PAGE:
Growing up in Montgomery County, I was taught to value diversity. We may have different backgrounds, different perspectives, and different lifestyles, but we still come together to form one community. Building a transportation network that acknowledges that not everyone drives is a statement that we value all residents of Montgomery County, not just those who drive.

The Planning Board will hold a public hearing on the Countywide Transit Corridors Functional Master Plan this Thursday at 6pm at the Montgomery County Planning Department, 8787 Georgia Avenue in Silver Spring. To sign up to testify or send written comments, visit their website.

If you're interested in learning more about Montgomery County's BRT plan, the Action Committee for Transit is hosting a talk with Larry Cole, the county's head planner for BRT, at their monthly meeting this Tuesday at 7:30pm at the Silver Spring Civic Center, located at the corner of Ellsworth Drive and Fenton Street.

Tuesday, May 7, 2013

put rooftop bars on empty MoCo parking garages?

Looking Southeast From Bonifant-Dixon Garage
View from one of downtown Silver Spring's empty parking garage roofs.

Montgomery County has lots of empty parking garage roofs with great views, but they're closed to the public. We could take advantage of this wasted space by turning them into event spaces.

Last week, a map of rooftop bars in DC made by Petworth resident Tom Allison began circulating on social media. Produced with the help of contributors on Reddit, the map shows several lofty watering holes in the District and Arlington, but just one in Montgomery County, at the Doubletree Hotel in Bethesda.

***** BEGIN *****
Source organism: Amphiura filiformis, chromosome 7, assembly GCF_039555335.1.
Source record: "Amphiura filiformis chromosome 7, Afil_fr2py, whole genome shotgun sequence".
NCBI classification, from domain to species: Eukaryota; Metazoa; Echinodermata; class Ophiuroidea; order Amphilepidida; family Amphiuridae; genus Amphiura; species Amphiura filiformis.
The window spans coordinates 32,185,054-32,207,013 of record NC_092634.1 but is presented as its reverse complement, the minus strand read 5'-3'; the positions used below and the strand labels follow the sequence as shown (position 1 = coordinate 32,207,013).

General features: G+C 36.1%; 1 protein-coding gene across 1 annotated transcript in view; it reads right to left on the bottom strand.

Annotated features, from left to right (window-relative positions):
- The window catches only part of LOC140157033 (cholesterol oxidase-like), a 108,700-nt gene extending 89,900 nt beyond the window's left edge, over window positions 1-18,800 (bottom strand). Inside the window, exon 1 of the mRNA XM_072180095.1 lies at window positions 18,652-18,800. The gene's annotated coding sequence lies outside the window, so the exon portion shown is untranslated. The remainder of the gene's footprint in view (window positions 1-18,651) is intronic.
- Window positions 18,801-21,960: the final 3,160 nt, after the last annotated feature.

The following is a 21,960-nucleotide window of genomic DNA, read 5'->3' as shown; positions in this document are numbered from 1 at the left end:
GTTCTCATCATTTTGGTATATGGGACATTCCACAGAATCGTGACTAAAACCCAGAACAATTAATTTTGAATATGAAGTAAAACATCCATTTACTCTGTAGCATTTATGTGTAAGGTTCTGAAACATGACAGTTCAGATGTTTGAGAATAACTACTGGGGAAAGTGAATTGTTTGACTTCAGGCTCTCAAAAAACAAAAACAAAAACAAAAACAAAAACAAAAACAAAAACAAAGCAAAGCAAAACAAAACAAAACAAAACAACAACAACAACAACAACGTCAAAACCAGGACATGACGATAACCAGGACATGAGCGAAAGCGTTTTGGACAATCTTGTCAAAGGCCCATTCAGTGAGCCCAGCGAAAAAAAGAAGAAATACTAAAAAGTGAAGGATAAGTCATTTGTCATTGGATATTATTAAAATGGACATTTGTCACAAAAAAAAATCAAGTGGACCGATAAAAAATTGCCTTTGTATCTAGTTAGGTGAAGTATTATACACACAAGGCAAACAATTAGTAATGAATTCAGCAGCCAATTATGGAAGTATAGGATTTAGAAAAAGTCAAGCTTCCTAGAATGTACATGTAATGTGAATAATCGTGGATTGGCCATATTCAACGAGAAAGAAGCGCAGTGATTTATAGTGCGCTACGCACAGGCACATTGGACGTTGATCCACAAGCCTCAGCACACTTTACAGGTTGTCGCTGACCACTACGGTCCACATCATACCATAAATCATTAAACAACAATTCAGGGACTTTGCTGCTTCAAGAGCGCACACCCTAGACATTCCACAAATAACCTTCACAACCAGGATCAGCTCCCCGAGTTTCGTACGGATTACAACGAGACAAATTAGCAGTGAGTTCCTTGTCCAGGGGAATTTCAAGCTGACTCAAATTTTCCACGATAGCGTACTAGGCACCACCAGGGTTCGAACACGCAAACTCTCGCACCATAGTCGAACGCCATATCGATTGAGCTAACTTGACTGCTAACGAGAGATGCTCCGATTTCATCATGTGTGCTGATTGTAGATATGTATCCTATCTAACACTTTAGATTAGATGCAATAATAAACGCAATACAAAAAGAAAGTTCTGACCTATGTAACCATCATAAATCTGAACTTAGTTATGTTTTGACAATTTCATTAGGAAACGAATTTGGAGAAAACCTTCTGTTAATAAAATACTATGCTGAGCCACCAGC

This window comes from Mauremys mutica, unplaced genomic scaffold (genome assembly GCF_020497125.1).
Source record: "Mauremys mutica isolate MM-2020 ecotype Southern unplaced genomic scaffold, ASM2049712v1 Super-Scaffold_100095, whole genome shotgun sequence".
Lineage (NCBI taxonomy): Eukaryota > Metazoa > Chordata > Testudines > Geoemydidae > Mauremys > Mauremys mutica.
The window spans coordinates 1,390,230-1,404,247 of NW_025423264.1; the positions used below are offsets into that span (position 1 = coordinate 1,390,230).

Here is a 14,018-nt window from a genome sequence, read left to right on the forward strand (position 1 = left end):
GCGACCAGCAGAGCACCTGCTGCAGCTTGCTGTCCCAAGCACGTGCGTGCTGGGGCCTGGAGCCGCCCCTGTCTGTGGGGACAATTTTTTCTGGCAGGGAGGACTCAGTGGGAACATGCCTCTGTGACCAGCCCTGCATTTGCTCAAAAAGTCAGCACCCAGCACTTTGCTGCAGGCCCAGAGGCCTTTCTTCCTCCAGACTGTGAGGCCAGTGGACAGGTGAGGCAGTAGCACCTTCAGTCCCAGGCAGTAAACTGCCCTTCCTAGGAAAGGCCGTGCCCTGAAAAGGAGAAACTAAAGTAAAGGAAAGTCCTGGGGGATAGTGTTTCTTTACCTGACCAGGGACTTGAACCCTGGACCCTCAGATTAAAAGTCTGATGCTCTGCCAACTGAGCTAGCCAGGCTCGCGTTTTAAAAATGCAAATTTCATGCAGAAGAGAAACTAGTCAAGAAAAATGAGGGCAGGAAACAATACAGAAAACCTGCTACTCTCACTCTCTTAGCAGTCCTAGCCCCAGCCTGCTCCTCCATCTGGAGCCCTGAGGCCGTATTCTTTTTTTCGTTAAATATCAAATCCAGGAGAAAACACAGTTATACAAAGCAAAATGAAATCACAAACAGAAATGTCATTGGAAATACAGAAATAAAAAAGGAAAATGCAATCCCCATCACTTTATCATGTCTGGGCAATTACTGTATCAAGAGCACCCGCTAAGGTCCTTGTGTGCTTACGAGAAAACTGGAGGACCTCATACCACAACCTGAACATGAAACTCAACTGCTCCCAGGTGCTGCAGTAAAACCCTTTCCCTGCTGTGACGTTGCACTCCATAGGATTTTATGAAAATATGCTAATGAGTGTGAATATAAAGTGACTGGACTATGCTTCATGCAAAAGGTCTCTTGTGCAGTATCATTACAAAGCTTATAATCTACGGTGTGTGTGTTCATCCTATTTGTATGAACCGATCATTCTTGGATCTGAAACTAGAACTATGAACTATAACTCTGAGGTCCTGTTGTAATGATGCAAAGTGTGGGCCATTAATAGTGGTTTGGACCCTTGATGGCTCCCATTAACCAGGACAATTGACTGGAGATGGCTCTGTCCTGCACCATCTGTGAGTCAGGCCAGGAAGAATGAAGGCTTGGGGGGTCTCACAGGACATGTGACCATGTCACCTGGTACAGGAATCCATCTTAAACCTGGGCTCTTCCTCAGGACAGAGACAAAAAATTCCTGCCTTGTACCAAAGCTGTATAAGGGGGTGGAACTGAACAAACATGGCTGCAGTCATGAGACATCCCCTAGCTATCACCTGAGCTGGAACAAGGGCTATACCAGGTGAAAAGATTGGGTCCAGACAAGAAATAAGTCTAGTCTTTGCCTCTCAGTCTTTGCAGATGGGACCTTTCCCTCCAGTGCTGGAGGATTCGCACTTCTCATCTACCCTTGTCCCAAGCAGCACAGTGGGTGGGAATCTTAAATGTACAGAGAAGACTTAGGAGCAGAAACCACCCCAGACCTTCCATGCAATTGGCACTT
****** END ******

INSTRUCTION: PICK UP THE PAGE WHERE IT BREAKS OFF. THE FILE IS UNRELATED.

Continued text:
There have been some rooftop parties in the county, like Sky At Five in Rockville Town Square and one hosted by the apartment building formerly known as Georgian Towers with a model-turned-sushi bar. But how can we do more? On Twitter, reader Joshua Gorman joked about having a speakeasy on the top floor of a parking garage in downtown Silver Spring.

It sounds far out, but it might actually work. Montgomery County is blessed with a number of above-ground public parking garages in the downtowns of Silver Spring, Bethesda, and Wheaton. Their rooftop levels have great views, but outside of a few events each year, most of them are empty.

Our parking garages may not be as pretty as the Herzog and de Meuron-designed garage in Miami Beach which doubles as an event space. But since many of our garages are intended for commuters, they're usually next to Metro stations or bus stops, meaning you don't have to drink and drive.

No Trespassing, Bonifant-Dixon Garage
People and cars alike are forbidden from using the empty roofs of parking garages.

Unfortunately, most parking garage roofs in Montgomery County are blocked off with chains when they're not being used for parking. County police threaten to arrest anyone who tries to go up there.

In 2011, photographer/friend of JUTP Chip Py attempted to do a photo shoot of a popular go-go band atop a parking garage in downtown Wheaton. He'd been detained by police for taking pictures there before, so he decided to contact the Department of Transportation, which manages the garages.

"It was 13 people, lights and everything. And I didn't want to risk going in there and getting it shut down," Py said. But officials from the county said he'd get arrested for trespassing. "You can't do anything in there except park a car," he remembers being told.

Of course, people go anyway. One Saturday afternoon last year, I decided to visit the top floor of every parking garage in downtown Silver Spring. As with any forbidden-but-accessible place in the urban realm, I also found teenagers. On one garage roof, I walked into a stairwell to leave and stumbled on two kids sketching and listening to music on a little boombox. The smell of pot wafted through the air. I wanted to ask, "Why are you here?" but before I could, they packed up and left.